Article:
Tobacco Control: A Decade of Challenges and Change
February 10, 2021
Tobacco use, particularly smoking, has been the leading cause of preventable death in the United States for decades. Since the release of the first Surgeon General Report on smoking in 1964, the public health community has made great strides to reduce tobacco use initiation and to increase tobacco use cessation. The past ten years have seen significant changes in tobacco regulation. Just as the tobacco industry has changed tremendously in the last decade, so have the laws designed to reduce the harm from tobacco use.
In the midst of the pandemic last Fall, I realized that the Network for Public Health Law has been providing legal technical assistance to state and local public health officials, legislators, advocacy organizations, researchers, and others working to improve public health through law and policy change for just over a DECADE! So much has changed in public health law over that time. In fact, we have really come into our own as a discipline separate from health law and separate from public health policy.
We are building the field through educating and training law students, novice lawyers, and established attorneys specializing in public health adjacent fields like transportation, education, and social justice. Personally, it has been an amazing 10 years that grew from my initial foray into public health through tobacco regulation. In just this one area of public health law—tobacco regulation—so much has changed in a decade. Indulge me in a trip through the last ten years in tobacco law and policy development!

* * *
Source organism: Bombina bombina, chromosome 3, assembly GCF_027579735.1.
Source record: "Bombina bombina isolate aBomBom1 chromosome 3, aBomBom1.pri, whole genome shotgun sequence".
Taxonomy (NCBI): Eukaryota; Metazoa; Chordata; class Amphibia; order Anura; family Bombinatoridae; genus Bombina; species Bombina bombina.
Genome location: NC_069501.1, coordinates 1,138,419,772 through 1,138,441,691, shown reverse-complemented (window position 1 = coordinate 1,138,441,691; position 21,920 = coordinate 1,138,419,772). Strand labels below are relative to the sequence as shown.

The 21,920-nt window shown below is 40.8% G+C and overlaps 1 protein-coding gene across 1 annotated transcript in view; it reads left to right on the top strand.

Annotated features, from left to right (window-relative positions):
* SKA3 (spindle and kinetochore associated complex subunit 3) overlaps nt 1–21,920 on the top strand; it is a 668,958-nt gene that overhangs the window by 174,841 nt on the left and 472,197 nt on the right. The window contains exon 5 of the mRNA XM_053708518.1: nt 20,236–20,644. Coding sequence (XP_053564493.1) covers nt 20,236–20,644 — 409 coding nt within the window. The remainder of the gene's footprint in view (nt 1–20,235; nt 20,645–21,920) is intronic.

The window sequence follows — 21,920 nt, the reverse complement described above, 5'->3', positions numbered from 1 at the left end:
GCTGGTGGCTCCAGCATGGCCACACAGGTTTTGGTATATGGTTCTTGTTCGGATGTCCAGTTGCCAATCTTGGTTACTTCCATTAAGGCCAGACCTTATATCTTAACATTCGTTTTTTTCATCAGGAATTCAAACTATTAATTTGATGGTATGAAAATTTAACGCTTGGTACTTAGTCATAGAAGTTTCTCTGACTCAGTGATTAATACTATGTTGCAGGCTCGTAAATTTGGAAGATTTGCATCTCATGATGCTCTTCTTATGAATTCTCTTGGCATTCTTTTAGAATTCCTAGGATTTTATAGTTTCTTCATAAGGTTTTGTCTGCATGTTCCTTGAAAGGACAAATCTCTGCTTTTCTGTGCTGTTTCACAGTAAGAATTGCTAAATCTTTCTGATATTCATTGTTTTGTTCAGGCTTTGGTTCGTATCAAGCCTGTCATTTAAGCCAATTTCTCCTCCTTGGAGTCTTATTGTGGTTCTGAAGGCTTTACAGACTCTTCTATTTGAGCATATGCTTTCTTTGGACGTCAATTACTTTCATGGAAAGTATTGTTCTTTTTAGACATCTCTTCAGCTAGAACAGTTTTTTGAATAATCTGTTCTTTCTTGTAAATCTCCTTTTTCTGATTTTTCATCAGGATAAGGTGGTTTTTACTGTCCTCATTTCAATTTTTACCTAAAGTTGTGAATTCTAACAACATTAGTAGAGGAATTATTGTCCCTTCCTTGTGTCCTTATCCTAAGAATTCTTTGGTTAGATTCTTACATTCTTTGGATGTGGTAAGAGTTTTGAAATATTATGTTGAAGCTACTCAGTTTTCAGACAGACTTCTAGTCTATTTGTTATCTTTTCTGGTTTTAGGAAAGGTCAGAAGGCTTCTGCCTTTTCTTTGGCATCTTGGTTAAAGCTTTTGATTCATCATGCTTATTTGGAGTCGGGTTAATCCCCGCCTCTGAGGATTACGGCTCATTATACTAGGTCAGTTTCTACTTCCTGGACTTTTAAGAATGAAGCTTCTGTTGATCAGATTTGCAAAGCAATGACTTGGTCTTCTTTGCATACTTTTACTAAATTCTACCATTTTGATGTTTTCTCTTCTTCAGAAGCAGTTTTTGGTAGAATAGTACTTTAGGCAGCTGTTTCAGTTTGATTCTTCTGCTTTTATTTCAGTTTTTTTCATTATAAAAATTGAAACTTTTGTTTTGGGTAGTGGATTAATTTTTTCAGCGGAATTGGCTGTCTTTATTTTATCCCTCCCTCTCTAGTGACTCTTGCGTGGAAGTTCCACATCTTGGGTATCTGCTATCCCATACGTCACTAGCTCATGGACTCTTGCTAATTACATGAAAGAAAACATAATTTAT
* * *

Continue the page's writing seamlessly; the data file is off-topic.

Tobacco use, particularly smoking, has been the leading cause of preventable death in the United States for decades. The first Surgeon General Report on smoking was released in 1964. Since then, the public health community has made great strides to reduce tobacco use initiation and to increase tobacco use cessation. Public health laws have always played a role in those efforts, along with health communication, pharmaceutical development, and law enforcement. Just as the tobacco industry has changed tremendously in the last decade, so have the laws designed to reduce the harm from tobacco use.
Perhaps the most significant change occurred with the passage of the Family Smoking Prevention and Tobacco Control Act (TCA) signed by President Obama in 2009. As a result of that legislation, the Food and Drug Administration (FDA) created the Center for Tobacco Products (CTP), which has plenary power to regulate all tobacco products. While some federal agencies had regulated tobacco marketing (television ads, health warnings on packages), smuggling, and taxation, the TCA was the first broad grant of regulatory power over the actual products.
The CTP has meandered through the last ten years creating plenty of work for public health lawyers along the way. One of the first questions the public health law bar had to answer was whether and to what extent does the TCA preempt state and local tobacco control efforts. In the vacuum of federal regulation, tobacco control had been the province of state and local governments. For example, state and local governments mandated smoke-free indoor and outdoor places, required cigarette packs to be behind the counter, and imposed excise taxes to discourage use. Would the TCA, intended to enhance these efforts, curb them? It has been the task of public health lawyers to tease out the areas exclusively controlled by the federal government (such as warning labels) and support state and local governments that exercised their continuing powers, particularly over product sales and distribution.